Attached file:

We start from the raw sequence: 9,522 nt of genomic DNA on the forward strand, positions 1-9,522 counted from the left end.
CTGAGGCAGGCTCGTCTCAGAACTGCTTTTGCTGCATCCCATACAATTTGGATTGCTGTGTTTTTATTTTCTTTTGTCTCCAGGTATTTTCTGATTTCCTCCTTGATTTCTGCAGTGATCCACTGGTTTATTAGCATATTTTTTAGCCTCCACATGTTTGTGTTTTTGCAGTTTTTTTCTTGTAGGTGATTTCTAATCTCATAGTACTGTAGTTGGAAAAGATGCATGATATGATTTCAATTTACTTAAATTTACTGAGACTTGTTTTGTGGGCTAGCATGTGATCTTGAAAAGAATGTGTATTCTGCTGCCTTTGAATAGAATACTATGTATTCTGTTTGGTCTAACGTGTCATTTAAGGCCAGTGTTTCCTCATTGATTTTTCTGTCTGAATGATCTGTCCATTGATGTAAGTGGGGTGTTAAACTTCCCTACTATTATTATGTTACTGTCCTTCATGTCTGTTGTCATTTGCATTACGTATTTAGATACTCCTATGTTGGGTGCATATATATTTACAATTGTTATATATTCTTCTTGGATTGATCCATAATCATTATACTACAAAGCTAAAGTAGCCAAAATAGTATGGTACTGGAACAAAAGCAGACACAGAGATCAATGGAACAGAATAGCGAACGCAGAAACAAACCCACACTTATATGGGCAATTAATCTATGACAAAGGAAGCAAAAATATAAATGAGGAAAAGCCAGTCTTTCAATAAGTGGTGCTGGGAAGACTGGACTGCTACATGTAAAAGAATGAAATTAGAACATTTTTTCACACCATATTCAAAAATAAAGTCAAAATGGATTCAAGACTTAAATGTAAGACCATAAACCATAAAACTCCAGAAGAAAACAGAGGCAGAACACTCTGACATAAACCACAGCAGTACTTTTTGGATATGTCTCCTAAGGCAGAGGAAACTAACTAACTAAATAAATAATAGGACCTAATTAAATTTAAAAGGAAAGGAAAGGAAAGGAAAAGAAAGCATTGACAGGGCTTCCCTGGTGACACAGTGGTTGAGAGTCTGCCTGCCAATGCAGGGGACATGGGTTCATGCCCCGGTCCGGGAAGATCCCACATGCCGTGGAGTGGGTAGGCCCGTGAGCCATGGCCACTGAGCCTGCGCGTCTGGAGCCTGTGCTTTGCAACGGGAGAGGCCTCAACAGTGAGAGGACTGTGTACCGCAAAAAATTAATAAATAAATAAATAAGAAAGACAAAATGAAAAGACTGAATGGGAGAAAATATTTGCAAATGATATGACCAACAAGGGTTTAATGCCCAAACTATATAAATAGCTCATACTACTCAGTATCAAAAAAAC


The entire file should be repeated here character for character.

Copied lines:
We start from the raw sequence: 9,522 nt of genomic DNA on the forward strand, positions 1-9,522 counted from the left end.
CTGAGGCAGGCTCGTCTCAGAACTGCTTTTGCTGCATCCCATACAATTTGGATTGCTGTGTTTTTATTTTCTTTTGTCTCCAGGTATTTTCTGATTTCCTCCTTGATTTCTGCAGTGATCCACTGGTTTATTAGCATATTTTTTAGCCTCCACATGTTTGTGTTTTTGCAGTTTTTTTCTTGTAGGTGATTTCTAATCTCATAGTACTGTAGTTGGAAAAGATGCATGATATGATTTCAATTTACTTAAATTTACTGAGACTTGTTTTGTGGGCTAGCATGTGATCTTGAAAAGAATGTGTATTCTGCTGCCTTTGAATAGAATACTATGTATTCTGTTTGGTCTAACGTGTCATTTAAGGCCAGTGTTTCCTCATTGATTTTTCTGTCTGAATGATCTGTCCATTGATGTAAGTGGGGTGTTAAACTTCCCTACTATTATTATGTTACTGTCCTTCATGTCTGTTGTCATTTGCATTACGTATTTAGATACTCCTATGTTGGGTGCATATATATTTACAATTGTTATATATTCTTCTTGGATTGATCCATAATCATTATACTACAAAGCTAAAGTAGCCAAAATAGTATGGTACTGGAACAAAAGCAGACACAGAGATCAATGGAACAGAATAGCGAACGCAGAAACAAACCCACACTTATATGGGCAATTAATCTATGACAAAGGAAGCAAAAATATAAATGAGGAAAAGCCAGTCTTTCAATAAGTGGTGCTGGGAAGACTGGACTGCTACATGTAAAAGAATGAAATTAGAACATTTTTTCACACCATATTCAAAAATAAAGTCAAAATGGATTCAAGACTTAAATGTAAGACCATAAACCATAAAACTCCAGAAGAAAACAGAGGCAGAACACTCTGACATAAACCACAGCAGTACTTTTTGGATATGTCTCCTAAGGCAGAGGAAACTAACTAACTAAATAAATAATAGGACCTAATTAAATTTAAAAGGAAAGGAAAGGAAAGGAAAAGAAAGCATTGACAGGGCTTCCCTGGTGACACAGTGGTTGAGAGTCTGCCTGCCAATGCAGGGGACATGGGTTCATGCCCCGGTCCGGGAAGATCCCACATGCCGTGGAGTGGGTAGGCCCGTGAGCCATGGCCACTGAGCCTGCGCGTCTGGAGCCTGTGCTTTGCAACGGGAGAGGCCTCAACAGTGAGAGGACTGTGTACCGCAAAAAATTAATAAATAAATAAATAAGAAAGACAAAATGAAAAGACTGAATGGGAGAAAATATTTGCAAATGATATGACCAACAAGGGTTTAATGCCCAAACTATATAAATAGCTCATACTACTCAGTATCAAAAAAAC